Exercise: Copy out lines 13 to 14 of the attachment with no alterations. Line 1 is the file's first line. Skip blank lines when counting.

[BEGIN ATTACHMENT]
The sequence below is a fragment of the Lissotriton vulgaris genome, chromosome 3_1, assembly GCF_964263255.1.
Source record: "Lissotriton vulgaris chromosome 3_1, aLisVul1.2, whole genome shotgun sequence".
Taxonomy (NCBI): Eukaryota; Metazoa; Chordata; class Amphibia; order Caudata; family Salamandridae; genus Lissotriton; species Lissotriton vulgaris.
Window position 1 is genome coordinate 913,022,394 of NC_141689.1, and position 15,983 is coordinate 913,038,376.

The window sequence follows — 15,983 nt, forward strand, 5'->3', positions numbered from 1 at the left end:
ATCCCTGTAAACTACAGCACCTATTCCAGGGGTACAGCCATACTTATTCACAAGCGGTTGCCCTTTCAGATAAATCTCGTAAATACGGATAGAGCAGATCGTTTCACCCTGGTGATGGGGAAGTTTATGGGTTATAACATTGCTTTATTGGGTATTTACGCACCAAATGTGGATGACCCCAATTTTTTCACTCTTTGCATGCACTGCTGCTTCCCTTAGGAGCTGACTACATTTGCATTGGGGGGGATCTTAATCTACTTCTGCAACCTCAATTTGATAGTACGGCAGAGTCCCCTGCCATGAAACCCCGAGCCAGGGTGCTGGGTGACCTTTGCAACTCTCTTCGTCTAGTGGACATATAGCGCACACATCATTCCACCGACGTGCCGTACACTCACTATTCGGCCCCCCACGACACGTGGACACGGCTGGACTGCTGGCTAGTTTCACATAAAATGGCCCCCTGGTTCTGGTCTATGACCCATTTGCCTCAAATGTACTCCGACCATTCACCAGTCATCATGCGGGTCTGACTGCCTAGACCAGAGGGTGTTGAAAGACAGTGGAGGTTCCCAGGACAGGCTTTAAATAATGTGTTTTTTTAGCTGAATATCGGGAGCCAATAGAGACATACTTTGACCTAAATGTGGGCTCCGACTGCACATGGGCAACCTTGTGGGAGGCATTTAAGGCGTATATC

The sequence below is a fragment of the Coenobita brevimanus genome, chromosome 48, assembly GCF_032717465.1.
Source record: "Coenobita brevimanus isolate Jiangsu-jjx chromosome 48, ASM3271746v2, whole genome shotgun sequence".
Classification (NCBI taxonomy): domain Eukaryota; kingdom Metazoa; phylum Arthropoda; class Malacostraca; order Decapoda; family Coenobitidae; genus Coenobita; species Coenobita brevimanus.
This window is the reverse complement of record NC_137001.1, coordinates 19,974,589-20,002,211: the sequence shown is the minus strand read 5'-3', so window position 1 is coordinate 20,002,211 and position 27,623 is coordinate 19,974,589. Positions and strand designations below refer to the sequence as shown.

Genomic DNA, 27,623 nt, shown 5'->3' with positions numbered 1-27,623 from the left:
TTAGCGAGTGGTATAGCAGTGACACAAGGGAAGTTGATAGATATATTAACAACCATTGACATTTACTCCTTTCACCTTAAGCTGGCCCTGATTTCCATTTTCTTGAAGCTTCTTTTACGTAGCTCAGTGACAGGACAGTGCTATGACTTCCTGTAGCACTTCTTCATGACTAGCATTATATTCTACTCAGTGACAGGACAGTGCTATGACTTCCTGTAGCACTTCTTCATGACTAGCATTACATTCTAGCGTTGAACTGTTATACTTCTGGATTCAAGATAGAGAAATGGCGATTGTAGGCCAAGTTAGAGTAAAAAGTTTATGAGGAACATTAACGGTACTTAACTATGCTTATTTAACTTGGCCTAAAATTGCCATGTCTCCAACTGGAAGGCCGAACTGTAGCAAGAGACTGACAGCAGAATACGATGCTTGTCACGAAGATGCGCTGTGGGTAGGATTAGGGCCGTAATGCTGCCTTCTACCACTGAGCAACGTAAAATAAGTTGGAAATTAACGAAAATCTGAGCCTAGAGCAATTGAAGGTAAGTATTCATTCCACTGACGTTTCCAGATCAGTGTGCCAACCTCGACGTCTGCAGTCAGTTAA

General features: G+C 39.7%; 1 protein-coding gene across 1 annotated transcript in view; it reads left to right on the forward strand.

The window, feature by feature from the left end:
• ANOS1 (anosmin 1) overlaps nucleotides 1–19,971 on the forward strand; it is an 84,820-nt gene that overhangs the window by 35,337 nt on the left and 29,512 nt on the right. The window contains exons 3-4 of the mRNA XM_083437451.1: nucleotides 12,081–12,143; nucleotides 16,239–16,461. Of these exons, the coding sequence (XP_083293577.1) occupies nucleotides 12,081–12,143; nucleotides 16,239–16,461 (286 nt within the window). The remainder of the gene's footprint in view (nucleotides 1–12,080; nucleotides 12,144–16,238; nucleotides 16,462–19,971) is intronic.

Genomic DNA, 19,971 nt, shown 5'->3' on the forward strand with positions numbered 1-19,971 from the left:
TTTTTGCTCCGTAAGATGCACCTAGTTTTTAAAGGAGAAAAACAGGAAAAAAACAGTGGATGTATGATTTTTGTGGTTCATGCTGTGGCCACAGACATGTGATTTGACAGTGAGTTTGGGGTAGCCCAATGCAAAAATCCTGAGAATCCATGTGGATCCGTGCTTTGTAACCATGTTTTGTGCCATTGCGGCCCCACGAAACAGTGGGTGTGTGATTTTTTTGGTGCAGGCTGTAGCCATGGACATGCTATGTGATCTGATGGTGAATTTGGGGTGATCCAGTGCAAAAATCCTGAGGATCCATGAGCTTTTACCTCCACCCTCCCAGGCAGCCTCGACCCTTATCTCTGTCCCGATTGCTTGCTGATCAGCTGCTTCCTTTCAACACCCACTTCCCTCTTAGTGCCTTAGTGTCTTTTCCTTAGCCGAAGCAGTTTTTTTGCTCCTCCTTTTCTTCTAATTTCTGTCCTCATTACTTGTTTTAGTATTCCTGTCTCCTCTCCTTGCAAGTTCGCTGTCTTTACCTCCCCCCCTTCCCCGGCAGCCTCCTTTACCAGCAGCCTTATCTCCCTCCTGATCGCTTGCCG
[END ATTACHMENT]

General features: G+C 39.7%; 1 protein-coding gene across 1 annotated transcript in view; it reads left to right on the forward strand.

The window, feature by feature from the left end: